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Transactions of Tianjin University

, Volume 25, Issue 2, pp 118–123 | Cite as

High-Efficiency Preparation of 2,5-Diformylfuran with a Keto-ABNO Catalyst Under Mild Conditions

  • Le Li
  • Yuefei Wang
  • Wei QiEmail author
  • Rongxin Su
  • Zhimin He
Open Access
Research Article
  • 476 Downloads

Abstract

In this paper, we report a new catalytic system for realizing the rapid and efficient oxidation of 5-hydroxymethylfurfural (HMF). First, we used 9-azabicyclo [3.3.1]nonan-3-one-N-oxyl (keto-ABNO) as a catalyst for the aerobic oxidation of 5-hydroxymethylfurfural (HMF) to 2,5-diformylfuran (DFF) in acetic acid. Then, we systematically studied the important reaction parameters, including the solvent, co-catalyst, and temperature. The results demonstrate that the acidic solvent used is crucial for the efficient oxidation of HMF to DFF. Under optimal conditions, we achieved a 93.4% yield of DFF within half an hour at room temperature. We also proposed the possible mechanism for this system.

Keywords

Biomass 5-Hydroxymethylfurfural 2,5-Diformylfuran 9-Azabicyclo[3.3.1]nonan-3-one-N-oxyl Homogeneous catalysis 

Introduction

With the current shortage of fossil fuels and rapid economic development, it is imperative to develop renewable resources. Biomass with plentiful, cheap, green, and renewable characteristics is attracting particular attention. In recent years, researchers have focused on the cost-effective conversion of biomass into high-value chemicals, biofuels, and biomaterials [1]. Scheme 1 illustrates the conversion of biomass into valuable chemicals, which involves the hydrolysis of polysaccharides to monosaccharides, and the dehydration of monosaccharides to furan compounds, such as 5-hydroxymethylfurfural (HMF). Subsequently, 2,5-diformylfuran (DFF), 5-hydroxymethylfuran-2-carboxylic acid (HMFCA), 5-formyl-2-carboxylic acid (FFCA), 2,5-furandicarboxylicacid (FDCA), 2,5-dimethylcarboxylate (FDMC), and 2,5-dimethylfuran (DMF) can be obtained from HMF [2, 3, 4, 5, 6, 7, 8]. Of these, DFF is one of the most valuable furan derivatives (ca. $30–65 per 100 mg) and shows great promise for the synthesis of pharmaceuticals, antifungal agents, and Schiff’s bases [9, 10, 11]. Moreover, with the two symmetrical aldehyde groups, DFF can also be used as a macrocyclic ligand and monomer in the construction of multi-functional materials [12, 13, 14]. Therefore, the synthesis of DFF from biomass has attracted a lot of attention in recent years.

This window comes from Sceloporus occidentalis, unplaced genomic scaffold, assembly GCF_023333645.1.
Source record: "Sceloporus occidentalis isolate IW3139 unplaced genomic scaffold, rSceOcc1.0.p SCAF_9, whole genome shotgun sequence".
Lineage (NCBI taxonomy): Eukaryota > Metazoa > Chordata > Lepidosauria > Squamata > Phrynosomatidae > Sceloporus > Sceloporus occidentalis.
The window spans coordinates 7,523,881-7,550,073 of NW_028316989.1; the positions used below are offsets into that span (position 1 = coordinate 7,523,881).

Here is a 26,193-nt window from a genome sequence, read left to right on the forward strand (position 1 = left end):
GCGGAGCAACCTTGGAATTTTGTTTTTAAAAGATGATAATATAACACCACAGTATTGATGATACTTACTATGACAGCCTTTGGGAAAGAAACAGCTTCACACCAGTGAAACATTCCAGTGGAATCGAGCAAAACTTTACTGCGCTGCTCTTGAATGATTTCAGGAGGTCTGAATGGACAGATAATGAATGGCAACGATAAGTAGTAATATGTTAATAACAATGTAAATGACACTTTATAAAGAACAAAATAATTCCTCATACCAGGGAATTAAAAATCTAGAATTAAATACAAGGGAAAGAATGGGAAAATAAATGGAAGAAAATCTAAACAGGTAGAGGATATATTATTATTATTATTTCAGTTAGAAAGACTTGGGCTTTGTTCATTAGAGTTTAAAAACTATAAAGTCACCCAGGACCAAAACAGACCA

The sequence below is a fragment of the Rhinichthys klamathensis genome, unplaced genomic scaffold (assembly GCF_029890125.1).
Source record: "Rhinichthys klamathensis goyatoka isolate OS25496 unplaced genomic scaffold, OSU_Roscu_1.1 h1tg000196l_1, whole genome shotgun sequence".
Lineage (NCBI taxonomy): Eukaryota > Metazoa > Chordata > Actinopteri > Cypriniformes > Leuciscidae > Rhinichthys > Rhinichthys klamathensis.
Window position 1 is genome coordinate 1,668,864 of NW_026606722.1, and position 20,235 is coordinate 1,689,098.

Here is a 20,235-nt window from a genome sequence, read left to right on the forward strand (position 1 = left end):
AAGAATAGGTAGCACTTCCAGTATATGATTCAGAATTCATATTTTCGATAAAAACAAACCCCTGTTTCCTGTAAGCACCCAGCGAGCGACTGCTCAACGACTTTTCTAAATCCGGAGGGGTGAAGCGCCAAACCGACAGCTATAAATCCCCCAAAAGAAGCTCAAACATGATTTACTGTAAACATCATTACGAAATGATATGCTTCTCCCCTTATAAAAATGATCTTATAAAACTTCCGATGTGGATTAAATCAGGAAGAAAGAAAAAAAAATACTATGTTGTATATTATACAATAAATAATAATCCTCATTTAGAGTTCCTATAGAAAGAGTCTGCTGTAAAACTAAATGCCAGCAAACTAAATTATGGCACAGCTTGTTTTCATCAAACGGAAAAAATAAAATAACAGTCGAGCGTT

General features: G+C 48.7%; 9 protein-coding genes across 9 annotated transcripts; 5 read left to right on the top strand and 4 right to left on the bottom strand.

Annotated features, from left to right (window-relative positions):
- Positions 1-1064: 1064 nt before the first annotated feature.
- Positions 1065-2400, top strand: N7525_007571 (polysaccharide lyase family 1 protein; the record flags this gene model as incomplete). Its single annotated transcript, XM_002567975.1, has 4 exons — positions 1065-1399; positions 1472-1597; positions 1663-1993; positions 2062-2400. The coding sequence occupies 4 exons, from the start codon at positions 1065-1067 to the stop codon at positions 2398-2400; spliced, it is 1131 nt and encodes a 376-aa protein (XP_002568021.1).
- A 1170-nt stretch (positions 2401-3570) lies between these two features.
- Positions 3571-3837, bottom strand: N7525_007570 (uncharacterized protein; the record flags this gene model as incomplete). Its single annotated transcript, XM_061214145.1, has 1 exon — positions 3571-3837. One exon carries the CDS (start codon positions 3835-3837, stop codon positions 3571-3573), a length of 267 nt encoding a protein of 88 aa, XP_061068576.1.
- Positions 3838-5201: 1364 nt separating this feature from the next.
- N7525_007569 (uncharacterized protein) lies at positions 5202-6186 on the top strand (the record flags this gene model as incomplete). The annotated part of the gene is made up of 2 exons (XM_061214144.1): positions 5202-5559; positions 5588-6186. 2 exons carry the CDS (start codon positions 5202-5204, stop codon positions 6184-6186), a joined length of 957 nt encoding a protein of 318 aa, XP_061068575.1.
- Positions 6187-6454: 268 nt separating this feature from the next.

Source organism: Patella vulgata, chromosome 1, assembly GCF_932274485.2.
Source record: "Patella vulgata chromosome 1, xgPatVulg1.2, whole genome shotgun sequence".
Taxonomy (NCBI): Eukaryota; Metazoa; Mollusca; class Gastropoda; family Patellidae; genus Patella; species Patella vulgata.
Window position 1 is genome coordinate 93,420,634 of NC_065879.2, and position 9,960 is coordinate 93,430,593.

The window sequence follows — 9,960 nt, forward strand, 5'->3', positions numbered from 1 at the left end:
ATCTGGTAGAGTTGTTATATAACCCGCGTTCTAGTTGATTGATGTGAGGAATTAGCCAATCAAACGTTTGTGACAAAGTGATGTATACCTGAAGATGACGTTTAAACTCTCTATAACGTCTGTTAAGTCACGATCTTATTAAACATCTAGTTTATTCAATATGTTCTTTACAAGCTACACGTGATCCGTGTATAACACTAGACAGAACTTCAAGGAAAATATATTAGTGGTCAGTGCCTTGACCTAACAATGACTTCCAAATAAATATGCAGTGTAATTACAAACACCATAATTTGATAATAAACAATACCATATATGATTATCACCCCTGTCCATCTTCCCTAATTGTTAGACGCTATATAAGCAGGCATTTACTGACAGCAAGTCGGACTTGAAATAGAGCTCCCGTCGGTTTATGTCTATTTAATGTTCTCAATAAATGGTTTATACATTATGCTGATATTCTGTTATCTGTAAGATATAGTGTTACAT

Scheme 1

Conversion process of biomass into high-value chemicals

Fructose is a representative sugar molecule from biomass, which can be converted into DFF via a one-pot reaction. As early as 2003, Gary et al. reported a catalytic system of Amberlyst-15 and polyaniline-VO (acac) for the one-pot conversion of fructose into DFF with a yield of 42.1% [15]. Recently, Yang et al. [16] developed bifunctional catalyst Ce–Mo composite oxides to catalyze the transformation of fructose into DFF, with a yield of 80%. However, the transformation of fructose to DFF involves a complex reaction system comprising both dehydration and oxidation reactions and the yield of DFF is always poor. The aerobic oxidation of HMF to DFF is more simple and efficient. In general, there are two strategies for the aerobic oxidation of HMF to DFF: heterogeneous catalysis and homogeneous catalysis. For heterogeneous catalysis, VO [17, 18], Co [19, 20], Mn [21], and Ru [22, 23] show promising catalytic activity. However, heterogeneous catalysis has some obvious shortcomings, i.e., high temperature and a long reaction period, which are not conducive to industrial-scale production. Homogeneous catalysis, in contrast, reacts under milder conditions. A well-known example is the TEMPO catalytic system, which is well reported in the studies. For example, Fang et al. [24] developed a TEMPO/Fe catalytic system for the selective oxidation of HMF to DFF in air at room temperature. Mittal et al. [25] developed a TEMPO/BAIB/CH3COOH catalytic system for the selective oxidation of HMF to DFF with a yield of 66% at 30 °C within 45 min.

Recently, Lauber and Stahl [26] described the catalytic oxidation of a wide range of secondary alcohols using readily available ABNO-based catalysts in combination with HNO3 and NaNO2. The authors reported that both 9-azabicyclo[3.3.1]nonane-N-oxyl (ABNO) and 9-azabicyclo[3.3.1]nonan-3-one-N-oxyl (keto-ABNO) exhibited remarkable catalytic efficiencies. Considering that HMF contains an alcohol hydroxyl, which can be considered to be a primary alcohol, we speculated that keto-ABNO might be able to catalyze the oxidation of HMF to DFF with a good yield.

In this study, we investigated the catalytic ability of keto-ABNO for the oxidation reaction of HMF to DFF and systematically studied the effects of solvents, co-catalysts, amounts of catalyst and co-catalyst, atmosphere, temperature, and reaction time. We found that the acidic solvent used is crucial for the efficient oxidation of HMF. With keto-ABNO serving as the catalyst and NaNO2 as the co-catalyst, we achieved a DFF yield of 93.4% within half an hour at room temperature.